Prague: The Euro-Vegas

Please don’t hate me, but I didn’t like Prague. When Anthony and I visited in August, we had no idea we booked a 3-night stay in Euro-Vegas. Look, I love a good party just as much as the next person, but what we witnessed was just plain tacky. And the crowds, oh my gosh, let me tell you about the crowds. Just because a city is one of the most visited in Europe does not mean it’s actually worth the trip. But if you’re still keen after my rant about how overrated Prague is, here are a few tips for a more enjoyable experience.

3 Tips for Surviving Prague

Avoid touristy areas like Prague 1

The cobblestone streets in Old Town/Prague 1 look like facades in Disney World and it is beautiful. But I believe the city’s beauty is directly related to the number of tourists it attracts. Prague is crowded like nowhere I have ever been before. It’s almost like the area can’t handle it, unlike a proper big city like London. Two of Prague’s biggest attractions (both in Prague 1) are no different. If you want to see the Astronomical Clock, I recommend visiting outside the top of the hour when it plays. And as charming as Charles Bridge is, it’s littered with street vendors and foreign pedestrians to the point where you almost can’t walk. We stayed in the middle of the “action,” but maybe booking an AirBnb in a quaint neighborhood would be a more relaxing way to explore Prague. If you do visit Old Town, the best advice we received was to go one block off the main streets and wander the alleyways. It’s hard to believe quiet streets can exist amongst so much chaos, but that’s how we stumbled upon an great craft beer bar called U Kunstatu.

Crowds at the Astronomical Clock
Astronomical Clock

Visit during the week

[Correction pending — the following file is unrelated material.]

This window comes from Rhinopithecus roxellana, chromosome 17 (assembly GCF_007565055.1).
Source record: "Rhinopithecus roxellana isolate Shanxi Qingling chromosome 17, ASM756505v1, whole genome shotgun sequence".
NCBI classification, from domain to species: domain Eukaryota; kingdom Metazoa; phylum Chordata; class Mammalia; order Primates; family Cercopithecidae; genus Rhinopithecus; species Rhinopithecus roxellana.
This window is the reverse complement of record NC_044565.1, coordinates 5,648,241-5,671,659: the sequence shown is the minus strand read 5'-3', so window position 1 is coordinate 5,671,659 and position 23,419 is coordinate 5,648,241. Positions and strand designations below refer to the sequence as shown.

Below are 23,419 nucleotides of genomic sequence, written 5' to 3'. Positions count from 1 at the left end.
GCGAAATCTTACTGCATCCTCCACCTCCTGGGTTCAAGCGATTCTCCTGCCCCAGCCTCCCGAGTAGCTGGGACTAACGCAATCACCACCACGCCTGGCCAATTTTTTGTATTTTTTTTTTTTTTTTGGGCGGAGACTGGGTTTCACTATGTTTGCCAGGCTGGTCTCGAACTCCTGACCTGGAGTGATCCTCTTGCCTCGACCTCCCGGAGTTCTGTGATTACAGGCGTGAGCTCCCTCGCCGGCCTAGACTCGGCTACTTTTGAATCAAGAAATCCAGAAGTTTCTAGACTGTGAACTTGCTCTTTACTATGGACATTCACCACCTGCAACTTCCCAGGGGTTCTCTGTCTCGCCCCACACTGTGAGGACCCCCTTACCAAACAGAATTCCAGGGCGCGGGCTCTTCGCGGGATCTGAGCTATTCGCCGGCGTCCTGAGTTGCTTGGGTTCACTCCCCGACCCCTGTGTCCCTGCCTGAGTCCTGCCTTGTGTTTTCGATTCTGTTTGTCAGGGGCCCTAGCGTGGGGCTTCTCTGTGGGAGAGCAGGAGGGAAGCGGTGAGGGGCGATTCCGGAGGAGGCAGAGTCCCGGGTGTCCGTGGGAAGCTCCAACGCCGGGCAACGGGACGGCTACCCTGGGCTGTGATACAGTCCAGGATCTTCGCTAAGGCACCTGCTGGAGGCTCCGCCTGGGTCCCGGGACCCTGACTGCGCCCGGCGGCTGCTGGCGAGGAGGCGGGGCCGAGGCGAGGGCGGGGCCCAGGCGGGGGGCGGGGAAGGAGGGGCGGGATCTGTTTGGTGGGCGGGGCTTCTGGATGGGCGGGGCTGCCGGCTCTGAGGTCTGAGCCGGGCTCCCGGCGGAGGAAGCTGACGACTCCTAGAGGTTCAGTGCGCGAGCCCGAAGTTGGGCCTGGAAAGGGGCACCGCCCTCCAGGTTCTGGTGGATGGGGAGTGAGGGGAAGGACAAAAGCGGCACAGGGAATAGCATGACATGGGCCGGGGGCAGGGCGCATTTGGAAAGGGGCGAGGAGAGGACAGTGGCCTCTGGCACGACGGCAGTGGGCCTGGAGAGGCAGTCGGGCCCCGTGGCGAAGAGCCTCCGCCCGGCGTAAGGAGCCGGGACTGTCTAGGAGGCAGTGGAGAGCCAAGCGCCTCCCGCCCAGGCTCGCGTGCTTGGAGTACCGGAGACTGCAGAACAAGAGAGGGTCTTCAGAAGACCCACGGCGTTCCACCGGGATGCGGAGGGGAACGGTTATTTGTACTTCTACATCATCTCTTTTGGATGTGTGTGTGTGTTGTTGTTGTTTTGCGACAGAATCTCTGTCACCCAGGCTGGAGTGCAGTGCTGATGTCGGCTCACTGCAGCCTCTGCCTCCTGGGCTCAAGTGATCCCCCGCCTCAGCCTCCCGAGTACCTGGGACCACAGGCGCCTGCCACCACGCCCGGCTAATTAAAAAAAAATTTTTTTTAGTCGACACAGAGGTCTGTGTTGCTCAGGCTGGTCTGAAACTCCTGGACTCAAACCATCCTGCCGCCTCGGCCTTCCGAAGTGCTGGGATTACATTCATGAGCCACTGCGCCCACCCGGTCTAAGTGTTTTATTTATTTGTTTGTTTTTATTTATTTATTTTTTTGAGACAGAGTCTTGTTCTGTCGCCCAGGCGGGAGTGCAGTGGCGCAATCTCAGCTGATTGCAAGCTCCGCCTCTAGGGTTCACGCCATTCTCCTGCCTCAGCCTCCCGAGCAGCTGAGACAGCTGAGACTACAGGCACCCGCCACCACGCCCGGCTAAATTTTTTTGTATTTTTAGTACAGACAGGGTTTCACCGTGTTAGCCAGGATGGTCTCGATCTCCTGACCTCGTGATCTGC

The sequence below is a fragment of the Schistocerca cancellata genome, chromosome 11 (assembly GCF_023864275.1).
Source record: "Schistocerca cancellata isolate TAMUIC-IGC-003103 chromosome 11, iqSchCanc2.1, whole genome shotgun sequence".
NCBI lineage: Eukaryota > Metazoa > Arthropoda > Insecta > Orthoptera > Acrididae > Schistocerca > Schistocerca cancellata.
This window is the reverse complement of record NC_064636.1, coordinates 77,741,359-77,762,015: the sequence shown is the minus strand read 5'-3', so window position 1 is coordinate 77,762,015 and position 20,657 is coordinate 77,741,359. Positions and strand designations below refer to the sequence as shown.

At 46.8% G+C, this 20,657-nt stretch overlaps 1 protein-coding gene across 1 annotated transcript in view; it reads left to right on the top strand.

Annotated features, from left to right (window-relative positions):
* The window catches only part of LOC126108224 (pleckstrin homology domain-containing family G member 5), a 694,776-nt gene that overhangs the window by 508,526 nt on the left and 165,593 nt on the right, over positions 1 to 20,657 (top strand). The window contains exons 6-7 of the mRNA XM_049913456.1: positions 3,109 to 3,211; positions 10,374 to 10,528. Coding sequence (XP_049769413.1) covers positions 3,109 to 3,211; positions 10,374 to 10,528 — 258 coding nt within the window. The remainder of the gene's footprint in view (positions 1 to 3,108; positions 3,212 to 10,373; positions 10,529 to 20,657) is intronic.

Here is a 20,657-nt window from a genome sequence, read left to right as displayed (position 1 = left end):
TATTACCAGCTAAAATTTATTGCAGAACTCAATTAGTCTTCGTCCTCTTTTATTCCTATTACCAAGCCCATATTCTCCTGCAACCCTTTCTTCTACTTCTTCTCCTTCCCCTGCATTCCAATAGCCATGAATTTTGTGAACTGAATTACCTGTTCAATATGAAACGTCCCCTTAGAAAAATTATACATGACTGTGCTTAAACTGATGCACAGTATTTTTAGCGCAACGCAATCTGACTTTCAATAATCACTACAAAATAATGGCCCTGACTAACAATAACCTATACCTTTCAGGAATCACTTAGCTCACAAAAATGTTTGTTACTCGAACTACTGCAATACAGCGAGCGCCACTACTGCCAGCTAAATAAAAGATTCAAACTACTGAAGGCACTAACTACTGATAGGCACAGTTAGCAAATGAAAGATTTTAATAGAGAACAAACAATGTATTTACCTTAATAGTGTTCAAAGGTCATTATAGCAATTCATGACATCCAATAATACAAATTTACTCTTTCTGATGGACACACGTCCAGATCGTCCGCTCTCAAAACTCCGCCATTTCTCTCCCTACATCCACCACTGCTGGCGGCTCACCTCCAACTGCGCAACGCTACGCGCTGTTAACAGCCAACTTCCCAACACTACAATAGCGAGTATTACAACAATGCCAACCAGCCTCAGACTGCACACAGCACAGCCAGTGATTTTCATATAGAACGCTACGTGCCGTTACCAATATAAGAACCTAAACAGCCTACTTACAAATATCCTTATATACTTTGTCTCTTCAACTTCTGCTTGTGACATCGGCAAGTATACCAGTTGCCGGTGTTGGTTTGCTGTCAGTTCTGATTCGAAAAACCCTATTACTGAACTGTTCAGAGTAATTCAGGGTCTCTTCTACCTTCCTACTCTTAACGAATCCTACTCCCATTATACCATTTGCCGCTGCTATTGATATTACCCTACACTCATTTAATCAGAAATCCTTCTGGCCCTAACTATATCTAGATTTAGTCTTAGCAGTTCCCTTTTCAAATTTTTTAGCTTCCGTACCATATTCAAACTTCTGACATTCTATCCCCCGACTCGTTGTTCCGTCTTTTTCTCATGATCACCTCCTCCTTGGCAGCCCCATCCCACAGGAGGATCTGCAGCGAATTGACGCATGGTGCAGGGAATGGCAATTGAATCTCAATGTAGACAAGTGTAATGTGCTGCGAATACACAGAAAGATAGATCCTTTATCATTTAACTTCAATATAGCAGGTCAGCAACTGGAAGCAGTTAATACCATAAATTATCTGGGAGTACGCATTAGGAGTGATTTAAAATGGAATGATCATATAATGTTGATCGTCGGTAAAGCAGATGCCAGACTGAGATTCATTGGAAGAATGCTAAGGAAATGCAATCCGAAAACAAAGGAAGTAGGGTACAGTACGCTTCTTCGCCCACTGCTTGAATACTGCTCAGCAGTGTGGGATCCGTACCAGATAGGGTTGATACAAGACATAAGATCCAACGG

Or better yet, visit during the winter. We were there exactly over the weekend and it was such a mistake. I can’t tell you how many bachelor and bachelorette parties we saw getting a solid noon start. They peddled beer bikes built for a dozen on land and on water (which actually looked like a lot of fun), they rode motorized scooters around the city like a bunch of drunken assholes and they partied. All. Day. Long. By 11pm, dudes were already peeing in the street. We dodged one guy urinating on a parked car and another pissing off a bridge into the river a few blocks away. But in a place where bottled water is more expensive than beer, why wouldn’t it be a party town?

Colorful apartment buildings in Prague 3
Prague 3

Exchange money at the bank

We heard that exchanging money in Prague can be unsafe. And holy scam city! Sometimes exchange rates are not as advertised. Some ATMs force you to withdraw the equivalent of thousands of dollars in your home currency and you’ll be so confused by the foreign language (and math) that you won’t even know the difference. We heard stories of people getting ripped off by receiving a completely different foreign currency. A friend of ours visited Prague shortly after we were there, and we tried to warn her about being safe with her cash. She got scammed another way. When she got cash out of an ATM, an old man asked if he could change his notes for smaller. She thought she was being nice when she gave him €40, but got a useless Belarus note in return. Needless to say, Anthony and I were happy when we found an open Western Union bank at 6pm on a Friday. To our surprise though, there was also a money exchange machine in our hostel which was the greatest invention I didn’t know I needed in my life.

Cash isn’t the only way the locals cheat you. Goods at the markets may look cheap, but they list price by the 100g. And if you don’t speak up, restaurants will charge you for bottled water and bread (that you didn’t ask for).

Red roofs in Prague
Prague accidentally got bombed during WWII when it was mistaken for Dresden, Germany because of all the city’s red roofs

Prague left me conflicted because the city was so pretty, but the throngs of tourists ruined it for us. I found it so confusing that the most beautiful city I’ve ever visited could attract such trash and I couldn’t wrap my head around it. Maybe if the people (visitors and locals alike) were more a bit more pleasant, we might have had a better experience. But if there is ever a next time to the Czech Republic for me, I will definitely be going far off the grid.

Me and Anthony on Charles Bridge
Charles Bridge

Have you been to Prague? What was your experience like? Do you have any travel tips to share? Comment below!

Thoughts/questions/concerns?

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